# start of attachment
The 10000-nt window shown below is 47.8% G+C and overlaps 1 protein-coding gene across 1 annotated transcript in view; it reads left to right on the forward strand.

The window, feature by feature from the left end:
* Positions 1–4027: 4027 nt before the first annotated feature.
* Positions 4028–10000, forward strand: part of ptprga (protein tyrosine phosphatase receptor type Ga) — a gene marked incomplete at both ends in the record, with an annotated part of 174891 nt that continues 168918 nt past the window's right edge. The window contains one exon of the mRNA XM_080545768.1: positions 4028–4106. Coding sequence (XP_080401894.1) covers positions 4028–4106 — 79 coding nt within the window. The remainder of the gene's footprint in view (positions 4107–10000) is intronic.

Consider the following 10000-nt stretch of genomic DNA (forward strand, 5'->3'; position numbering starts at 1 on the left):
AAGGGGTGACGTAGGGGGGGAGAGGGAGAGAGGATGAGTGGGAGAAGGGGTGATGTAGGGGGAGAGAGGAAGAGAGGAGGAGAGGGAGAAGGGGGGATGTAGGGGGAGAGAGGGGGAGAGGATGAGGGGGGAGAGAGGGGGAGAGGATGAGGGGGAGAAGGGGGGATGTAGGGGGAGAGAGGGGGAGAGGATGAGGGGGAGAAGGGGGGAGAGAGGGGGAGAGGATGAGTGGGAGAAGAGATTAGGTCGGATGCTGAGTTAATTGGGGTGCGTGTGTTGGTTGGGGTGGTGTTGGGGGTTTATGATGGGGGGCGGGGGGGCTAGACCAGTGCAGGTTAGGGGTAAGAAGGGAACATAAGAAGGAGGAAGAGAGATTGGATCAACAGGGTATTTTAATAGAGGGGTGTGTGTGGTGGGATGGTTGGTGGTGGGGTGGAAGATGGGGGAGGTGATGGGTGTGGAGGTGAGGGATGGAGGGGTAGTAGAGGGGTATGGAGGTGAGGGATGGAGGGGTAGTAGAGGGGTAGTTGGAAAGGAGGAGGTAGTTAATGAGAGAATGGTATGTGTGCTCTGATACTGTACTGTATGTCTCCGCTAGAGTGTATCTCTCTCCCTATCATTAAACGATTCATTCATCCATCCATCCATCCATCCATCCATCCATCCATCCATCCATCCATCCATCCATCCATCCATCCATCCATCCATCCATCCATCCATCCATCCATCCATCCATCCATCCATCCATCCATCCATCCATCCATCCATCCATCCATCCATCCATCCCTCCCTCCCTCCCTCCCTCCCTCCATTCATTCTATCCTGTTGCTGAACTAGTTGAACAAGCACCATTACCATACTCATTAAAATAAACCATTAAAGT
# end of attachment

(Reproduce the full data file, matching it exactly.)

The 10000-nt window shown below is 47.8% G+C and overlaps 1 protein-coding gene across 1 annotated transcript in view; it reads left to right on the forward strand.

The window, feature by feature from the left end:
* Positions 1–4027: 4027 nt before the first annotated feature.
* Positions 4028–10000, forward strand: part of ptprga (protein tyrosine phosphatase receptor type Ga) — a gene marked incomplete at both ends in the record, with an annotated part of 174891 nt that continues 168918 nt past the window's right edge. The window contains one exon of the mRNA XM_080545768.1: positions 4028–4106. Coding sequence (XP_080401894.1) covers positions 4028–4106 — 79 coding nt within the window. The remainder of the gene's footprint in view (positions 4107–10000) is intronic.

Consider the following 10000-nt stretch of genomic DNA (forward strand, 5'->3'; position numbering starts at 1 on the left):
AAGGGGTGACGTAGGGGGGGAGAGGGAGAGAGGATGAGTGGGAGAAGGGGTGATGTAGGGGGAGAGAGGAAGAGAGGAGGAGAGGGAGAAGGGGGGATGTAGGGGGAGAGAGGGGGAGAGGATGAGGGGGGAGAGAGGGGGAGAGGATGAGGGGGAGAAGGGGGGATGTAGGGGGAGAGAGGGGGAGAGGATGAGGGGGAGAAGGGGGGAGAGAGGGGGAGAGGATGAGTGGGAGAAGAGATTAGGTCGGATGCTGAGTTAATTGGGGTGCGTGTGTTGGTTGGGGTGGTGTTGGGGGTTTATGATGGGGGGCGGGGGGGCTAGACCAGTGCAGGTTAGGGGTAAGAAGGGAACATAAGAAGGAGGAAGAGAGATTGGATCAACAGGGTATTTTAATAGAGGGGTGTGTGTGGTGGGATGGTTGGTGGTGGGGTGGAAGATGGGGGAGGTGATGGGTGTGGAGGTGAGGGATGGAGGGGTAGTAGAGGGGTATGGAGGTGAGGGATGGAGGGGTAGTAGAGGGGTAGTTGGAAAGGAGGAGGTAGTTAATGAGAGAATGGTATGTGTGCTCTGATACTGTACTGTATGTCTCCGCTAGAGTGTATCTCTCTCCCTATCATTAAACGATTCATTCATCCATCCATCCATCCATCCATCCATCCATCCATCCATCCATCCATCCATCCATCCATCCATCCATCCATCCATCCATCCATCCATCCATCCATCCATCCATCCATCCATCCATCCATCCATCCATCCATCCATCCATCCATCCATCCATCCCTCCCTCCCTCCCTCCCTCCCTCCATTCATTCTATCCTGTTGCTGAACTAGTTGAACAAGCACCATTACCATACTCATTAAAATAAACCATTAAAGT